"One is absolutely sickened, not by the crimes that the wicked have committed, but by the punishments that the good have inflicted." -- Oscar Wilde

Wednesday, September 9, 2015

North Carolina legislators working to restart capital punishment

The Restoring Proper Justice Act has caused controversy regarding the application of the death penalty.

After 9 years without a death penalty execution, North Carolina legislators have worked to lift an effective death penalty moratorium in the state.

The Restoring Proper Justice Act - which Governor Pat McCrory signed Aug. 5 - aims to restart capital punishment but has caused significant controversy. The new law enables the state to withhold the contents of its lethal-injection drugs and also removes the requirement for doctors to be present during executions. Supporters of the law say that it will allow the death penalty to function as an effective deterrent against crime. Several coalitions calling for repeal and replacement of the death penalty on behalf of death-row inmates and exonerees have protested against the law, however, saying that it raises transparency and fairness issues.

"The main concern is that [the death penalty] is a permanent punishment, it's the most severe punishment," said Sarah Preston, acting executive director for the American Civil Liberties Union of North Carolina. "We cannot guarantee that the process is fair and equitable and there is no way to reverse the outcome."

Opponents of capital punishment argue that executing prisoners condones killing as a means of solving problems. Juries' reluctance to imposing the death penalty even when executions are legal remains a primary concern as to whether or not this punishment violates federal law.

Those in support of the legislation, however, believe that the current moratorium prevents justice from being carried out. Supporters also say that not using the death penalty weakens North Carolina's criminal justice system by getting rid of a potential deterrent against criminal behavior.

"Our 9-year de facto moratorium on the death penalty is a gross miscarriage of justice," said Paul Stam, speaker pro tempore of the North Carolina House of Representatives. "The Restoring Proper Justice Act solves one small part of the problem. Until the de facto moratorium is ended, innocent human lives are needlessly put at risk."

Pharmaceutical companies - which supply drugs for lethal injection - have come under fire recently for not revealing the content and quantity of their drugs as well as for recently botched execution, said Tarrah Callahan, executive director of the North Carolina Coalition for Alternatives to the Death Penalty.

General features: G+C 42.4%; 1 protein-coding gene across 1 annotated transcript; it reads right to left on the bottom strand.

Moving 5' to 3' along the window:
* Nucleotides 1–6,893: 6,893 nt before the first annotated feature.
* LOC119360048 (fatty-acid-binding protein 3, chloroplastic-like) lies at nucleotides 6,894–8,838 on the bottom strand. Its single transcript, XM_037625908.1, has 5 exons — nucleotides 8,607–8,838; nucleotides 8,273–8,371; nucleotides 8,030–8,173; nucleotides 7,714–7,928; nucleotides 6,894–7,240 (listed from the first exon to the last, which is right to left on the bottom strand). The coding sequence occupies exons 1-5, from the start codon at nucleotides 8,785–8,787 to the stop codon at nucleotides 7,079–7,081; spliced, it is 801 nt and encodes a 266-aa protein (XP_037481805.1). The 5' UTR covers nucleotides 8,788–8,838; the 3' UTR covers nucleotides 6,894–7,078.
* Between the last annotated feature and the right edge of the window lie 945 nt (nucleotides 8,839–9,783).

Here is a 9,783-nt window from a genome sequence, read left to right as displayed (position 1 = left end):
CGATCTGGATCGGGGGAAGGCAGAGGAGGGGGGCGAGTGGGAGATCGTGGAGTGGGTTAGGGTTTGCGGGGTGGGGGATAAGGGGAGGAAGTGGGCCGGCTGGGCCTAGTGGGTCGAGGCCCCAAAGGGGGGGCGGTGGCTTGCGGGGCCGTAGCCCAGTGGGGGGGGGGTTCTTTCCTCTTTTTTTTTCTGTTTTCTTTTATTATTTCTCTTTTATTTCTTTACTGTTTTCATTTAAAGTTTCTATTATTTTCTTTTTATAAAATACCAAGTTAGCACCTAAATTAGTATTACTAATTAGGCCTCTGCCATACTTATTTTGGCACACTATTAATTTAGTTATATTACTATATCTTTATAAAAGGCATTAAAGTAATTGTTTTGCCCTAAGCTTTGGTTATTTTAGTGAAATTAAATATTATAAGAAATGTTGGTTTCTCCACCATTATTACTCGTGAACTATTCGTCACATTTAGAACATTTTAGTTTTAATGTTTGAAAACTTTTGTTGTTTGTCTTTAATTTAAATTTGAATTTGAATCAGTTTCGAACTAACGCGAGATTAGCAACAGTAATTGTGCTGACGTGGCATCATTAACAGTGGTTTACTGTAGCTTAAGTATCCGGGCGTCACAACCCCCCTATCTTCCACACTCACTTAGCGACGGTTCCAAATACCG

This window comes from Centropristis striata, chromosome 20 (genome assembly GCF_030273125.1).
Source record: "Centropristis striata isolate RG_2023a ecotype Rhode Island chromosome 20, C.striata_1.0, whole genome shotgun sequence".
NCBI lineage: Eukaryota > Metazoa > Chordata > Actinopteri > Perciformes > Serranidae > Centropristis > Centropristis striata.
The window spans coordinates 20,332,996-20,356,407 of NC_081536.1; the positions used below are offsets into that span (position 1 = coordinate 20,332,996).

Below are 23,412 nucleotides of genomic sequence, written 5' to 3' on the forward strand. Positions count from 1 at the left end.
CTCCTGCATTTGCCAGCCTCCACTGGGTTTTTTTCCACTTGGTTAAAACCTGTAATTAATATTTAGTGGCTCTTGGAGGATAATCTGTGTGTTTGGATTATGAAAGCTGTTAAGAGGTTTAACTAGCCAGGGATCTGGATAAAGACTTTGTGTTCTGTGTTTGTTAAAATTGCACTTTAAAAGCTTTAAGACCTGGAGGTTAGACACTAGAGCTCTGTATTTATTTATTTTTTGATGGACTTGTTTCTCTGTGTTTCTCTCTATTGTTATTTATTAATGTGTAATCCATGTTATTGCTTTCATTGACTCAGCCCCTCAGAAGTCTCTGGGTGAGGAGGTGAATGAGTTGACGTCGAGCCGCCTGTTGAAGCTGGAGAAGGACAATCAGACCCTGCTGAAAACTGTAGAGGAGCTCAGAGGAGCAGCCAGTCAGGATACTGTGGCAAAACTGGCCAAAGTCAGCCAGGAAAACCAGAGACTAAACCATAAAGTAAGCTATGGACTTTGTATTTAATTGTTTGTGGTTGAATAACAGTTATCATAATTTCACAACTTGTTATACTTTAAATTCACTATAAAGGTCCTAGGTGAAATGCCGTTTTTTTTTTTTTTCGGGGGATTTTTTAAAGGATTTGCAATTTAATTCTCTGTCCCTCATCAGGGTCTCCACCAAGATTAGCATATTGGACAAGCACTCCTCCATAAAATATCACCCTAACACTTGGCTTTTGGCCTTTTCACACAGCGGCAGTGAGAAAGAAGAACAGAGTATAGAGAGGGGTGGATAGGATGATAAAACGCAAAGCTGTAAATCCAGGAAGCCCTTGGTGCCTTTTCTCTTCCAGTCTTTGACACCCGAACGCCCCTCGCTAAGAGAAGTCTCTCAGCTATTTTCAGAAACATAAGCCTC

The non-disclosure aspect of the new law might run into legal obstacles, explained James Coleman, John S. Bradway professor of the practice of law and co-director of the Wrongful Convictions Clinic. He noted that if individuals are unaware as to what the drugs are, they can't decide whether or not the drugs are legal and humane.

"Making the drugs that they use secret poses questions for the public," Coleman said. "Should the public be shielded from knowing what the state is doing in its name?"

Another question raised by capital punishment opponents is whether discrimination and bias impacts sentencing.

The ACLU played a pivotal role in lobbying for the 2009 Racial Justice Act - which changes death sentences to life in prison without parole if the judge recognizes that a jury selection is impacted by race.

"The system is just broken and it is so arbitrarily applied, from one county to the next and there is no real consistency," Callahan explained.

All of these questions have caused death penalty opponents to warn that the new law may cause significant problems in the future. Representative Graig Meyer, a death penalty opponent, argued that the law is only likely to lead to further litigation and cast a shadow on the General Assembly.

"There is great risk that this bill will result in improper administration of the execution protocol, putting the State into protracted litigation over cruel and unusual punishment," he said. "There's no reason for us to even risk that."

Source: Duke Chornicle, Sept. 9, 2015

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